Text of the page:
I don’t know why I dislike the idea of people celebrating my birthday. Maybe I didn’t get the memo from my family that the big giant deal made on birthdays ends at 18 and it crushed me. Maybe I actually like it a little, but a deep sense of guilt permeates me for liking that kind of attention? Lord knows I like to be listened to and watched as if on stage sometimes. What I mean is, I want people to view me as knowledgeable and charming, dependable and as someone to look up to. But I’m a wall flower by nature (and occasionally by hormones). So I want people to only pay attention to me when I’m seeking it, when I’m ready for it, when I know my lines. Otherwise, I like to be able to melt into the cracks of everyday casual and relax as I disappear into usual.
So when people make a big deal about my birthday, it affects me several different ways. It annoys me, because although its my “special day” I have to get ready for it and have some lines prepared. It bugs my sense of anonymity on a day when, I’d really rather be noticed only along with the great cup of coffee or the beautiful sunshine outside. And I have a memory about as reliable as a generic, dollar store electronic device. I can’t remember everyone’s birthdays and I don’t like so much as wasting trees for greeting cards, much less taking up my day coordinating in any way a cake or something else. So I don’t need that kind of guilt when others make a big deal of my birthday.
A couple years ago, my friend and mentor Sheri was somewhat new at work. She didn’t realize my protests about people doing something for my birthday was more than the usual “oh, you guys, now you shouldn’t…” kind of deal. And because she wanted to prank me back (I love office pranks) as well as fulfill the birthday celebration, she came up with a brilliant idea. She had everyone at work write down nice things, or things they appreciated about me, on little pieces of colored paper. Then they rolled them each up and put them each into a balloon. After inflating all the balloons (she had conspired with M) they opened my truck and entirely filled the cab with them. Then she figured out some way to get me to go to my truck. Oh right, I was so stressed out that day because I sensed people were up to something that I had developed a migraine. So she encouraged me to go home and get well.
I must pause here and explain that I have issues with balloons. As a 40 year old woman I know how ridiculous it sounds. But somewhere in my past, someone I trusted popped several balloons near my head and freaked me out. Ever since, I physically can’t stand to be around a balloon getting popped.
So when she walked me to my truck and with a big smile, handed me a needle, I felt so terrible. I wanted to be appreciative for the great prank she’d played, and the thought and effort that had gone into this, but I was afraid, as everyone on staff began showing up and crowding around, that I was going to have a nervous breakdown. I explained this to her and she had several staff members pop them all while I cowered at a distance with my eyes clenched shut and my hands to my ears.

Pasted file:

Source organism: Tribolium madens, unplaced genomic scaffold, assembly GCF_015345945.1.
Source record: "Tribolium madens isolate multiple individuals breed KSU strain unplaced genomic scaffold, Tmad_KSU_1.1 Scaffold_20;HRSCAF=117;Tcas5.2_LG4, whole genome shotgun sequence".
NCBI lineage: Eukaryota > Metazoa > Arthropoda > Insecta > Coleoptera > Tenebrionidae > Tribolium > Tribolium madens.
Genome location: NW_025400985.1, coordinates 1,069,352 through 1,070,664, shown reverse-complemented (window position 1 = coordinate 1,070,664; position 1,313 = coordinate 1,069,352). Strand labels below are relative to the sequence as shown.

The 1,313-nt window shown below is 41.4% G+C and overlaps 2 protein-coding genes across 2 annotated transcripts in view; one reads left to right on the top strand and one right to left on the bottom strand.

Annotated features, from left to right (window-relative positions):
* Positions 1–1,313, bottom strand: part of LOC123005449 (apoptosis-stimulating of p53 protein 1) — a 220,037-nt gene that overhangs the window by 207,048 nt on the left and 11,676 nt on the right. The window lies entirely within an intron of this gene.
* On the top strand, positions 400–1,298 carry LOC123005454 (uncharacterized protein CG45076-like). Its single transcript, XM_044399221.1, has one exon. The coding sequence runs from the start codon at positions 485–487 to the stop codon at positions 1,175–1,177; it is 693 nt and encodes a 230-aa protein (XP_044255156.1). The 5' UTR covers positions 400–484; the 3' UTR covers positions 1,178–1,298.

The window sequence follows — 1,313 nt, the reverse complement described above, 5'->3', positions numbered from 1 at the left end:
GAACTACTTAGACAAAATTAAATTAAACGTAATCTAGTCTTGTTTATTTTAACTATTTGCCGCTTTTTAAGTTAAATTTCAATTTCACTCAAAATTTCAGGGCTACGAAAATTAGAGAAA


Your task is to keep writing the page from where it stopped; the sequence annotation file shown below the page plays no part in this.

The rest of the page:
I collected the little pieces of love that had been in each balloon, read my card, hugged a few people (even though I am not a hugger) and made a hasty retreat. I felt so bad. Later, as I sat in my room with an ice pack on my head, I read the little pieces of paper, and was touched. I still have all of them to this day in my little keepsake box. Sheri apologized the next day and I cried and told her it was a great prank and gift. It didn’t change the awkwardness and discomfort of the day for me, but I did appreciate and cherish how much she must have thought of me to go to those lengths.
But now she’s gone, and this new team doesn’t know the deal. And today I go to work and hope that they won’t go overboard or expect much from me. I had to find a quiet room and cry this week when one of them, well-meaning, sprung their knowledge that today was my birthday. I begged and pleaded that they forget about it and not make a big to-do. It’s like deja vu, only Sheri’s not here.
I think my dislike for my birthday, all my emotion over missing M and my friends and old familiar over in Washington, on top of the bittersweet memory of that last “big deal” birthday, all conspired that day to break my face open with tears. If it’s true what Sheri’s church folk said at the funeral, I hope she is hanging around to help with things like this. I don’t believe it truly. But it would be nice if she were poking me to be appropriate, and feeding me lines of script so I don’t fumble the warm thoughts that may come my way today … so that I don’t end up feeling like a total fool another year older.